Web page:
Be ready for postal bar code changes


By Stanley Schwartz
Publishers’ Auxiliary

An impending change by the U.S. Postal Service from its PostNet bar code to the new Intelligent Mail bar code has some newspaper owners concerned.

Brad Hill, one of the National Newspaper Association’s representatives on the Mailers Technical Advisory Committee, said the change will affect every community newspaper during a recent webinar on the topic.

Hill has been with mail software company Interlink for 10 years and will make a presentation at HSPA’s upcoming Annual Meeting Feb. 8.

He noted that the postal bar code helps newspaper mailers claim automation discounts.

The Intelligent Mail bar code, or IMb, is not the same thing as the retail bar code some newspapers utilize so their papers can be sold in stores, he said. Those Universal Product Codes are available through the Uniform Code Council.

Automation discounts lower the postage rate for a piece of mail. Bar codes are used so mail can run on automated flat-sorting equipment. And even though a newspaper might not actually be put on an automated sorting machine, the newspaper can still claim the discount, Hill said.

The Postal Service is switching to the newer bar code because it contains more information and will allow mail to be tracked, with an end-goal of improving delivery times, he said.

The old PostNet bar code has only two bar heights and will be retired by the Postal Service.

The newer IMb has four bar heights and can hold more information. It will go into effect Jan. 28.

If newspapers want to continue to claim automation discounts, they must switch to the new IMb, Hill said.

The Postal Service wants to use IMb for end-to-end tracking for measuring and improving service standards.

The new bar code will also provide linkage to the Postal Service’ address-change service.

In order to obtain an IMb, newspapers need a PostalOne account, available through the Postal Service’s Business Customer Gateway.

Two IMb levels are available – full service and basic.

Hill’s webinar focused on the basic option, which most newspapers will use.

Newspapers that send Standard Mail pieces and don’t use IMb will need to transfer numbers from Part D of their PS Form 3602 Postage Statement to Part E, Hill said.

Also, Carrier Route Mail is exempt from IMb, because it is already bundled for the carrier and does not have to be resorted.

“Because CR mail does not need a bar code it wastes time and ink to print a bar code on these pieces,” he said.

Hill said automation discounts could save newspapers thousands annually.

What to bar code?

• Periodical and Standard Mail

• 5-digit or coarser sort 3-digit SCF, ADC, etc.

• Not Carrier Route Basic (CAR-RT)

• Not Carrier route High Density (CAR-WSH)

• Not Carrier Route Saturation (CAR-WSS)

Basic vs. full service

IMb with full service may look the same as the basic IMb, but they do different things.

Basic level: Requires compatible software, capable printing equipment and a mailer ID. This will fully satisfy the January requirements to claim automation rates, Hill said.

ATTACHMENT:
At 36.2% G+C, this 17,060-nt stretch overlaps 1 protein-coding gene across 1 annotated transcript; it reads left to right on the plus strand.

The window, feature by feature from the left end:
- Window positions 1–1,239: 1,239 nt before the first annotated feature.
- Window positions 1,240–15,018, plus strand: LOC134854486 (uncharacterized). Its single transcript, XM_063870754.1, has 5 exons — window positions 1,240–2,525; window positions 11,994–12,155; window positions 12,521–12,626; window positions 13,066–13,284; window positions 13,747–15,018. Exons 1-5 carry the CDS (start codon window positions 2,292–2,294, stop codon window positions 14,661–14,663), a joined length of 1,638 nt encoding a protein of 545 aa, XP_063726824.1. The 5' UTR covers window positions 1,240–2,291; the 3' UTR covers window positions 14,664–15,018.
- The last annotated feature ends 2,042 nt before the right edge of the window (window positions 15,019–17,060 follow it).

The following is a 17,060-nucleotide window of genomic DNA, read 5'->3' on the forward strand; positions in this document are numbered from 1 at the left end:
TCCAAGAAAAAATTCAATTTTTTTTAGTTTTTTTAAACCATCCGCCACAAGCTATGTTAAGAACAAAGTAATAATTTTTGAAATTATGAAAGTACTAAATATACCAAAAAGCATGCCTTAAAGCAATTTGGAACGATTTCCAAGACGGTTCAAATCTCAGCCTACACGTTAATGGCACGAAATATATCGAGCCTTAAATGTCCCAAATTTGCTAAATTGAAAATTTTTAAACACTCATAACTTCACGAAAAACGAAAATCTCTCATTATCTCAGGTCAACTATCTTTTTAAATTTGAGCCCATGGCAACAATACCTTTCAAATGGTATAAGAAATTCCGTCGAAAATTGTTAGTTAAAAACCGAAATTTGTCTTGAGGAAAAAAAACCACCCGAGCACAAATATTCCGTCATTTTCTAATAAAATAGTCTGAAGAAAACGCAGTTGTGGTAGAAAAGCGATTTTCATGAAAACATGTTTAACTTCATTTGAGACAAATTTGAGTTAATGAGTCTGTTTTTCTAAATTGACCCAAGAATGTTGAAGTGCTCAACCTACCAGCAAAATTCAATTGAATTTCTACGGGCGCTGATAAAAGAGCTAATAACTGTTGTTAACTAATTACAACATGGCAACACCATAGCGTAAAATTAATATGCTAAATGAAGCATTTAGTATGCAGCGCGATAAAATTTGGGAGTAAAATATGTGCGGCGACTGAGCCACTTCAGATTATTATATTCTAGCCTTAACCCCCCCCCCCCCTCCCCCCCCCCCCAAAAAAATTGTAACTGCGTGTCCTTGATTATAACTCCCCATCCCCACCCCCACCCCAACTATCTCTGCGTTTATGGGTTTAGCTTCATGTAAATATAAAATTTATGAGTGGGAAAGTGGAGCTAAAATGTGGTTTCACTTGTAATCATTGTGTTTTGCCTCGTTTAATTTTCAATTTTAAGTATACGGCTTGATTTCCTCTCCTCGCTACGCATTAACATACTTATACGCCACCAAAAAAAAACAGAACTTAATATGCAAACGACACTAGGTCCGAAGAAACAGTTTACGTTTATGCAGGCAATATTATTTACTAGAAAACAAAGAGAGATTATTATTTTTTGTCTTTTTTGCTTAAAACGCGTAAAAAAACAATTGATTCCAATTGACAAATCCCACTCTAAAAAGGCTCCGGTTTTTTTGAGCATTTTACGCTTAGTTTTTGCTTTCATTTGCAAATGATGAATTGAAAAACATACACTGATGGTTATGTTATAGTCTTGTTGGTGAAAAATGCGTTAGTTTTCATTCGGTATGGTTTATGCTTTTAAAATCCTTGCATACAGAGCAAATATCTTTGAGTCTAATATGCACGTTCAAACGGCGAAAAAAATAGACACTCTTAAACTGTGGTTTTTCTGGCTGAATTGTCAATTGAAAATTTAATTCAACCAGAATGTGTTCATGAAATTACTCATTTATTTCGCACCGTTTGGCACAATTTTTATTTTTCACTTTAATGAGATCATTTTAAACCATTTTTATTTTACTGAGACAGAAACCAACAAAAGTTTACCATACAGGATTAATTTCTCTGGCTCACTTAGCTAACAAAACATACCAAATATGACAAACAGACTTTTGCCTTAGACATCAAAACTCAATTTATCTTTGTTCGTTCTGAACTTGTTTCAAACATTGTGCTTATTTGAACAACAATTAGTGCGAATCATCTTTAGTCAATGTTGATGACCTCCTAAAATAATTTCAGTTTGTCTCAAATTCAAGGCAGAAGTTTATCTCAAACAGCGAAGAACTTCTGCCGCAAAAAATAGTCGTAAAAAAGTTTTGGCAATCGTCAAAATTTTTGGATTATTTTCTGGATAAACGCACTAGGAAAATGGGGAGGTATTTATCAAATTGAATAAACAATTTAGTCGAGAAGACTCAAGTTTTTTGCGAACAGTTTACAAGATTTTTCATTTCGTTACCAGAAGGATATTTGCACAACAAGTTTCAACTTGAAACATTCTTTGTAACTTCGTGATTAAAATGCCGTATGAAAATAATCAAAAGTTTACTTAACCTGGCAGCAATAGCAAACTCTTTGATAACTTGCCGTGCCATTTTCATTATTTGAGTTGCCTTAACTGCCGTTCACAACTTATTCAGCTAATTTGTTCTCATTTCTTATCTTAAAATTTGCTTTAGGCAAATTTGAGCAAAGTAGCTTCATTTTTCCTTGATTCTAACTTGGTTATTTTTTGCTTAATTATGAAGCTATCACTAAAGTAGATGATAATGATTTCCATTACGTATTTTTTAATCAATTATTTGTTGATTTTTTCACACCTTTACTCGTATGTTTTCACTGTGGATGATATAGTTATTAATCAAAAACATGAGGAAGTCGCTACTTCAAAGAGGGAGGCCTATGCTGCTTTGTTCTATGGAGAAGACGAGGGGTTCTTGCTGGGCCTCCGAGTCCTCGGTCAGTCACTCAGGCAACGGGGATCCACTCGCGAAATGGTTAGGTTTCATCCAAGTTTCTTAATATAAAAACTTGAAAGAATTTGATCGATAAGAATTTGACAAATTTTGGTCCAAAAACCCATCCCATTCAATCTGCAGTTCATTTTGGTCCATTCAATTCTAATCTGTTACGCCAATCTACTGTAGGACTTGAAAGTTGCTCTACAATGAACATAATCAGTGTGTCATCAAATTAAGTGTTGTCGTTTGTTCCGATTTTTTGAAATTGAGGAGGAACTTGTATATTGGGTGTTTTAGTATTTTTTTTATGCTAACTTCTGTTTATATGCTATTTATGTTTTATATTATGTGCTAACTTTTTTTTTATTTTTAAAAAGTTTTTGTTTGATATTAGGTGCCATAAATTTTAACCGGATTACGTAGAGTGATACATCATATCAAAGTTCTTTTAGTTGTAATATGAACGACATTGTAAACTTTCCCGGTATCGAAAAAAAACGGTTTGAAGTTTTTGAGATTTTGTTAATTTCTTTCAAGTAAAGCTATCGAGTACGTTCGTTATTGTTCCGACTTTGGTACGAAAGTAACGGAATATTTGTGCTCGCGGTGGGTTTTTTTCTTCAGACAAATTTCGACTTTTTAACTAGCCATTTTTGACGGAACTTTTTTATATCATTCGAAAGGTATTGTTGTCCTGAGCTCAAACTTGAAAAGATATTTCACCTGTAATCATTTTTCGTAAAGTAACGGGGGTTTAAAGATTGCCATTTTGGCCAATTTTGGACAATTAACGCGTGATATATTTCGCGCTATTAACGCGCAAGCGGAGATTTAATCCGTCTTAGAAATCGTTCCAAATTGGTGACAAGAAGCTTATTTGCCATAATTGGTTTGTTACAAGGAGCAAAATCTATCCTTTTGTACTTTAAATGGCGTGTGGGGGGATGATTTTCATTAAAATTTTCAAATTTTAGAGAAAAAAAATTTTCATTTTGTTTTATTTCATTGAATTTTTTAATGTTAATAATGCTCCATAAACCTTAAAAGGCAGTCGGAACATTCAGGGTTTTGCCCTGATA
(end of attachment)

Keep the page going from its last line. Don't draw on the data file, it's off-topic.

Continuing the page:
Full service: Requires a unique serial number requirement that would assign a tracking code to each mail piece.

“The Postal Service proposed to make it a requirement (by January 2014), but that may change,” Hill said.

NNA is opposed to this requirement for newspapers.

“There is little benefit in this today … for newspapers to make the transition to full service,” Hill said.

Benefits for basic: Auto­mation rates, indication of service request method for ACS, no longer required to be elsewhere on the mail piece.

Full-service benefits: Per-piece discount one-tenth of a cent for standard and periodical mail. Free start the clock for tracing and tracking information.

Hill said there is little interest by community newspapers in the tracking feature, but that may be because of the cost of full-service IMb.

He suggests implementing Basic IMb now. Then watch for full-service requirements and recommendations from NNA, INF and other associations and vendors.

Printing new labels

A number of the participants attending the webinar were concerned about whether their current printers could handle printing the IMb.

He said a dot-matrix printer could print the IMb if it has the right fonts, but there isn’t a printer on the market that does. Printing in graphics mode on dot matrix printers is an option with software support, but it may increase print time by up to 300 percent.

Check specifications for the size of the label. You may not actually need a new size.

Compatible software must be able to generate the IMb coding and be compatible with your printing equipment. Some DOS-based applications may have issues printing the new labels.

Bar code size: It needs to be larger than a 3-inch-wide label. With no margin for error, the maximum width is 3.475 inches. This includes clear space to the left and right of the bar code. The height is a little smaller than the current label.

Every mail owner will need a Mailer ID. Use the 9-digit ID, not the 6-digit. Go through the U.S. Postal Service to get the ID number.

Obtaining a Gateway account

• Go to, and sign up for new account for Mailer ID.

• Get the 9-digit ID, which is good for most newspapers. Request Mailer ID from Design & Prepare section. (The CRID is not the same as Mailer ID. The Full/basic service box is the only one you have to check on Mailer ID program option details.) Then select Auto-generate Mailer ID.

• Publishers may need more than one Mailer ID. The Postal Service recommends one Mailer ID per 10 million pieces mailed annually. If applicable, assign three to four newspapers per ID.

• Basic IMb is included at no additional costs from most vendors. Check with them first. For full-service IMb, it could cost thousands of dollars and varies from vendor to vendor.

• IMb can only work with addresses having a known ZIP + 4 and delivery point.